Women’s rights in 19th century Russia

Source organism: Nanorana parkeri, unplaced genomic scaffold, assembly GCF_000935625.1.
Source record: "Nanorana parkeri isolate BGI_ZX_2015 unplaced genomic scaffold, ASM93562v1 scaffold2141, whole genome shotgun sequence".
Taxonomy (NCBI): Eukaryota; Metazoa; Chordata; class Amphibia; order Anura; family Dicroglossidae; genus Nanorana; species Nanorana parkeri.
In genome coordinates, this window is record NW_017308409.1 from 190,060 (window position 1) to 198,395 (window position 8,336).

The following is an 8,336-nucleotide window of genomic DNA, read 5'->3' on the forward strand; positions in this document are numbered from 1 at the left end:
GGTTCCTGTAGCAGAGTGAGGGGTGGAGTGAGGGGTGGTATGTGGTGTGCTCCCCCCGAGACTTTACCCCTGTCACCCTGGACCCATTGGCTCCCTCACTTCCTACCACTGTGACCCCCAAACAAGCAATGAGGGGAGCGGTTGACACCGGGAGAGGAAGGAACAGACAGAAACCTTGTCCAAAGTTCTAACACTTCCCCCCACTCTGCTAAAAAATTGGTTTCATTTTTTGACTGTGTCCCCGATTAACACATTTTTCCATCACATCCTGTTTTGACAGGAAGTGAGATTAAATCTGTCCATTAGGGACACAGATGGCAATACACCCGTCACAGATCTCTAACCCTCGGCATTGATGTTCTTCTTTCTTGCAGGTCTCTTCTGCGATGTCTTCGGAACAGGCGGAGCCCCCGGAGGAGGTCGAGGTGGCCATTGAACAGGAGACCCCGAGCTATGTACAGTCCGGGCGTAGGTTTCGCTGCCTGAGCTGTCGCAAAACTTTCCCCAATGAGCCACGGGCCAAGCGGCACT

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While every unhappy family might be unhappy in its own way, women in 19th-century Russia could find solidarity in their plight. Like the majority of her European counterparts, a Russian woman’s father and husband controlled most aspects of her life. Even noblewomen, as portrayed by Anna Karenina, could not vote, hold their own passports, or attend high schools or universities — secondary education was unavailable to women until the 1850s, and higher education was unavailable until the 1870s. What little education high-born women received was largely vocational, amounting to skills in marriage, housekeeping, and motherhood. (From a Masterpiece Theater article; read more here.)